Project Columbus Sets Sail for Disney/ABC

Disney/ABC’s announcement that it planned to “virtualize” its master control operations was one of the biggest tech deals to surface during last week’s 2015 NAB Show. It was also symbolic of a much bigger trend, tossed around a great deal in Las Vegas, that promises to transform every aspect of the business—namely, one that emphasizes much greater flexibility.

Networks have long built huge, expensive technical facilities using custom-made, proprietary hardware. But as broadcasters faced increased competition from tech start-ups and over-the-top players, this big iron approach proved to be costly and cumbersome. Unlike tech start-ups that can quickly spin up and down services in the cloud to capitalize on new consumer trends, TV companies had to plunk down big-time on top-dollar operations whenever they wanted to launch a new channel. Since startup costs were so high, networks were forced to be cautious and slow—hardly the ideal pace for innovation.

But Disney/ABC Television Group is looking to push an age of discovery and tech evolution with what it calls, appropriately enough, Project Columbus. “In today’s business you have to be like a quarterback leading the receiver when he throws the ball down the field,” says Vince Roberts, executive VP, global operations and chief technology officer for the group. “We have to move away from traditional approaches to a world where we can lead the consumer down the field and take advantage of where they are going.”

Sailing to the Cloud

The seeds for Project Columbus were planted three and a half years ago. “I began sketching out ideas to reinvent ABC’s distribution,” Roberts recalls. “I wanted to find a way to be more flexible and agile so we didn’t have to build these big iron facilities every time we wanted to do something.”

Those efforts quickly led him to approaches that are already used by major financial institutions and corporations that rely on relatively inexpensive, standardized IT equipment based in data centers and controlled by software.

Two years ago, Disney/ABC embraced cloud and IP technologies for its Watch ABC app because the private cloud architecture made it much easier to launch new features and expand the devices and audiences they reached.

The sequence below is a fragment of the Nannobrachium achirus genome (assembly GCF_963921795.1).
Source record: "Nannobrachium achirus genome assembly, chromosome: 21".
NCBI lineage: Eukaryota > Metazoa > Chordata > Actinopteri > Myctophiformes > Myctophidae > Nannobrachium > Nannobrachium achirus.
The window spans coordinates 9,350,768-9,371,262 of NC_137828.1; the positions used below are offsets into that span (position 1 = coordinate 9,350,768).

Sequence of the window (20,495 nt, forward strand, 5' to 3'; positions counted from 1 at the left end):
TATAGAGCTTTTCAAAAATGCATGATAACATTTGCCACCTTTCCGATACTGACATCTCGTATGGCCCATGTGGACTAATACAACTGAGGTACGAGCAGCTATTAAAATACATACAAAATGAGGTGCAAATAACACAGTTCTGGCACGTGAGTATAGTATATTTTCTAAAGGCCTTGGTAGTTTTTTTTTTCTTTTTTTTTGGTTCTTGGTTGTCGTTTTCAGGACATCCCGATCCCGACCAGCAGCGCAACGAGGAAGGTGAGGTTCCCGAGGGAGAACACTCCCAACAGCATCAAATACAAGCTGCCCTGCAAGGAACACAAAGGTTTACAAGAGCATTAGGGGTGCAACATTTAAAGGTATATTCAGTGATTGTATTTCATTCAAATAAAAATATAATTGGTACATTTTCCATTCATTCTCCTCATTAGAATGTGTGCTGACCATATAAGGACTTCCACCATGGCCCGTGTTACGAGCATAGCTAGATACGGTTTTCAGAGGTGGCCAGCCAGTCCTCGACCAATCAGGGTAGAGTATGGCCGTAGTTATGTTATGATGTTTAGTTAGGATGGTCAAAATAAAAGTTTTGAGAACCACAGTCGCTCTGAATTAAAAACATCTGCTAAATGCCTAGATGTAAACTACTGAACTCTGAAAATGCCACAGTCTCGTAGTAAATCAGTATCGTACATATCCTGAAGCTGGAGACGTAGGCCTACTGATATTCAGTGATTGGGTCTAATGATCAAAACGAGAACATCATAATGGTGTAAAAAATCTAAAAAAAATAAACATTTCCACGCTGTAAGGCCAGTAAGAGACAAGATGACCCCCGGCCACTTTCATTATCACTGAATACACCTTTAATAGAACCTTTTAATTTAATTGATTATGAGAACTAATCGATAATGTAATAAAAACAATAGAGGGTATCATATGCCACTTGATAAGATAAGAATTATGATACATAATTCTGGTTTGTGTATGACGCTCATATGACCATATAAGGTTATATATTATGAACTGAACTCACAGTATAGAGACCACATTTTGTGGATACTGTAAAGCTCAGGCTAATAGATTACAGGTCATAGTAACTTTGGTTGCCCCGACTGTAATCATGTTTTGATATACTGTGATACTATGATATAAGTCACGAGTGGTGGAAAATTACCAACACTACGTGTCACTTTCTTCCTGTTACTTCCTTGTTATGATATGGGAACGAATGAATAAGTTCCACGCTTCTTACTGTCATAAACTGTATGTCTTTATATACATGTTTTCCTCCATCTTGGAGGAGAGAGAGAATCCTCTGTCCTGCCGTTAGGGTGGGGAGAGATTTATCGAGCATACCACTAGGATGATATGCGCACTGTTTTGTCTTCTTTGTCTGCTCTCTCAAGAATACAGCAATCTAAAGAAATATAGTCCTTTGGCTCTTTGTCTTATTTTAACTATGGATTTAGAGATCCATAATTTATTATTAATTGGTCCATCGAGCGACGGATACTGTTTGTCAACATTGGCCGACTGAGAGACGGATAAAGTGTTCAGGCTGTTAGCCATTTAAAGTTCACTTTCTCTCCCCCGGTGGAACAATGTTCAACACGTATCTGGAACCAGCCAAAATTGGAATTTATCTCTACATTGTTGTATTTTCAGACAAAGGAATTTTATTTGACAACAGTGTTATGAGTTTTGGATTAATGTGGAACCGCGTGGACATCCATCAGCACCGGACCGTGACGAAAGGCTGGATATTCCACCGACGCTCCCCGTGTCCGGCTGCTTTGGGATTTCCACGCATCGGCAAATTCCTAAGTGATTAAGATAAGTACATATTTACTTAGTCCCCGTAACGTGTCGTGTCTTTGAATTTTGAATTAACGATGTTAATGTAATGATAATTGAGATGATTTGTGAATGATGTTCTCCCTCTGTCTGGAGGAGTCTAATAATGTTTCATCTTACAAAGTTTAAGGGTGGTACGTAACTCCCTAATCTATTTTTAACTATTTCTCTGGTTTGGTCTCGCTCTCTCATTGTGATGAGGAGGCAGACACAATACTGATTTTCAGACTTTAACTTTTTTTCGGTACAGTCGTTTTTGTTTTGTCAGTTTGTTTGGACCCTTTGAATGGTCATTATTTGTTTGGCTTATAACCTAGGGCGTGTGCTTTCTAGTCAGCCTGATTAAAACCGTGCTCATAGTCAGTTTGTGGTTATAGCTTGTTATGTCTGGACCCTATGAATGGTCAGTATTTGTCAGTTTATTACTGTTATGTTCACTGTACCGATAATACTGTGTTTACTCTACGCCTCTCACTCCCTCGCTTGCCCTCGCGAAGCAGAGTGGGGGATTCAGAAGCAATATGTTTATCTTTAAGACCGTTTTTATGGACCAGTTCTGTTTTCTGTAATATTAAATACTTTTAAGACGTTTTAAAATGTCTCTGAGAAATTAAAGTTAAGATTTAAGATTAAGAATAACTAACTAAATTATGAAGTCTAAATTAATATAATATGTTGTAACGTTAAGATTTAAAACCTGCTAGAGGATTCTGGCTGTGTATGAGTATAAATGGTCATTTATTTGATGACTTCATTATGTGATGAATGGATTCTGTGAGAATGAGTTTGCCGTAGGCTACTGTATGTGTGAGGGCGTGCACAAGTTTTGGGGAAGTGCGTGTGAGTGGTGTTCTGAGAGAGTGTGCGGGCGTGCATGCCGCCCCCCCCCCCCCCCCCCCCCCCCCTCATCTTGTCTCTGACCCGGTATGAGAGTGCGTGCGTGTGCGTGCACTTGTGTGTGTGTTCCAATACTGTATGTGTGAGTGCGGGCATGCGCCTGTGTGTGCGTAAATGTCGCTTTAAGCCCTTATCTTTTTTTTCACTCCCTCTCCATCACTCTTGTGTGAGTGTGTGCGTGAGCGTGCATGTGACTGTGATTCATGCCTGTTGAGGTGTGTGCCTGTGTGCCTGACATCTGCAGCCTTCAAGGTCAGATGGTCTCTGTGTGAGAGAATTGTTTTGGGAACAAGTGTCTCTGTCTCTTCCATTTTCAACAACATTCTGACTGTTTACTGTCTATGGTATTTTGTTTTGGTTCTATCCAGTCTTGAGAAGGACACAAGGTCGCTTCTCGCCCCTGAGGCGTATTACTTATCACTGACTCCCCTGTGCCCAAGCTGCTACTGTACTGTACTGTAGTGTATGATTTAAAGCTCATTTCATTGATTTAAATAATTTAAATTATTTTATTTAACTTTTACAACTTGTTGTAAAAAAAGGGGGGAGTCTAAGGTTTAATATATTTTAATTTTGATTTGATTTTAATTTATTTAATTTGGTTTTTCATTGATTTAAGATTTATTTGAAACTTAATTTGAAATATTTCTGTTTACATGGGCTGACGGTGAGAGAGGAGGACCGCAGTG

But no company had tried this for a whole major broadcast network, and few vendors were creating technology to make it happen. “A lot of vendors were worried about cannibalizing their existing hardware business,” Roberts says. “But when I met with Charlie Vogt [CEO at Imagine Communications] and Steve Reynolds [CTO at Imagine] they got it. They knew that the world was migrating from traditional big hardware to virtualized operations because that was the way you could stay relevant with consumers.”

Imagine Communications will be the key technology partner for the ABC project, supplying its VersioCloud, fully IP-enabled integrated cloud platform and its Zenium, software-defined workflow management platform to handle all the complexities of live broadcasts, including triggers, live caption data, loudness control and crawls and tickers.

None of this is easy or will be realized quickly, given the complexity of handling live sports and news feeds. “It is not like you can just put everything in the cloud and boom, you’re done,” Roberts says.

But Roberts hopes to have all the internal workflows in place at ABC by this fall so feeds could be sent to a satellite. Phase 2 could be to use the system to created eight feeds for its eight owned station. Then, in phase 3, they would begin to use the system to deliver network feeds to all the affiliates. “It will take a few years to completely roll out,” he says, adding that they are working on a similar IP, cloud-based system for the Disney Channel.

When completed, however, the company would be able to easily launch new services and even change its ad models. It could, for example, spin up a new offering with full seasons of shows; create separate channels for big sports events; or temporarily provide a separate feed for certain DMAs during a two-week advertising campaign.

“This is a fundamental change in our industry,” adds Vogt, who has been an outspoken proponent of cloud-based technologies. “To see a major player like Disney implement it is a big deal.”